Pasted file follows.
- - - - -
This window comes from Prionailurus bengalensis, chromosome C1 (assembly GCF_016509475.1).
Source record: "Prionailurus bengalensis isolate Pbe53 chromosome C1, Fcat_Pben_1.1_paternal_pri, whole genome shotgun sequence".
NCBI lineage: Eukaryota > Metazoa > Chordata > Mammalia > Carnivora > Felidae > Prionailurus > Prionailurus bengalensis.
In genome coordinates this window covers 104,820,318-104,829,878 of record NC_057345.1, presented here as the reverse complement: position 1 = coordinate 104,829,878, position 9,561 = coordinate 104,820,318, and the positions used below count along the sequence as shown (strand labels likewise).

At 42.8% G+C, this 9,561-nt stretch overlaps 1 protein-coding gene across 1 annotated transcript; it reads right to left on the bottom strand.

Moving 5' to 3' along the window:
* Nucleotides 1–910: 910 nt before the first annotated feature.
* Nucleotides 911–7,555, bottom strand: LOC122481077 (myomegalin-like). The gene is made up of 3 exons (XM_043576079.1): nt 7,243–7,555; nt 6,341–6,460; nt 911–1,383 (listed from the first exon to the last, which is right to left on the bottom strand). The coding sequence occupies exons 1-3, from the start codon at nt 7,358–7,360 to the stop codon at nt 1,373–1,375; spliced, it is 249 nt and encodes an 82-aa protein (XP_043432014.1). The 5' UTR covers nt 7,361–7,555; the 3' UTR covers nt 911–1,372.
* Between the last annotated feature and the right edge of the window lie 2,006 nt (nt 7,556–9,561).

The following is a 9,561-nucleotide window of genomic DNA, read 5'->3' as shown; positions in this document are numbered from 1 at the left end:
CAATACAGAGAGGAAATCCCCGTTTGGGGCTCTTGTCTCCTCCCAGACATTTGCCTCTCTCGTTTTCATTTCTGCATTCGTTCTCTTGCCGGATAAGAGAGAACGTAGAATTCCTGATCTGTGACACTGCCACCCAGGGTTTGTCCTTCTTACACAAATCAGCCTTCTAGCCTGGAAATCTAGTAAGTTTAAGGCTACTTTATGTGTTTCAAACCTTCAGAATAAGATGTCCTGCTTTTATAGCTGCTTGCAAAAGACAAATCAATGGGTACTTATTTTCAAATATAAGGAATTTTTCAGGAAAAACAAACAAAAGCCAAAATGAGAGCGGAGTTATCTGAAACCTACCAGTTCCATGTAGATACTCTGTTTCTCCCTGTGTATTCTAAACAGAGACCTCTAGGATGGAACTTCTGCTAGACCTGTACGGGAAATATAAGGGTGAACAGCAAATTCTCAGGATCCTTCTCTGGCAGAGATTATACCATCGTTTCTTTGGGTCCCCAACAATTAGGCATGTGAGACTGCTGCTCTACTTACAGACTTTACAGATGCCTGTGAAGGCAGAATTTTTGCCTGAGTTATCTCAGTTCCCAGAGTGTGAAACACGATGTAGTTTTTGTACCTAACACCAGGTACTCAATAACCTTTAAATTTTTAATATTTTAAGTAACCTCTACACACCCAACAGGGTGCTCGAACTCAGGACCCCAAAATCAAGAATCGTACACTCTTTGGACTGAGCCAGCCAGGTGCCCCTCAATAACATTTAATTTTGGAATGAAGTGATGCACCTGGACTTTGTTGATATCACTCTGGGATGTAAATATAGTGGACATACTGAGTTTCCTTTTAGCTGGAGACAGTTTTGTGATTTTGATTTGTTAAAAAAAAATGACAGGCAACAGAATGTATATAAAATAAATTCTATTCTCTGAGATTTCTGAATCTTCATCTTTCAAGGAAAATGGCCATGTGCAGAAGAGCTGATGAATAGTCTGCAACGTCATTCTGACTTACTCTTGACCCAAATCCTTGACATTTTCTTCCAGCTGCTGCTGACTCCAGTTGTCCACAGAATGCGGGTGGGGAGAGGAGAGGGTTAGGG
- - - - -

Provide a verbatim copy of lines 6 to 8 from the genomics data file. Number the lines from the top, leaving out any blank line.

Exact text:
Moving 5' to 3' along the window:
* Nucleotides 1–910: 910 nt before the first annotated feature.
* Nucleotides 911–7,555, bottom strand: LOC122481077 (myomegalin-like). The gene is made up of 3 exons (XM_043576079.1): nt 7,243–7,555; nt 6,341–6,460; nt 911–1,383 (listed from the first exon to the last, which is right to left on the bottom strand). The coding sequence occupies exons 1-3, from the start codon at nt 7,358–7,360 to the stop codon at nt 1,373–1,375; spliced, it is 249 nt and encodes an 82-aa protein (XP_043432014.1). The 5' UTR covers nt 7,361–7,555; the 3' UTR covers nt 911–1,372.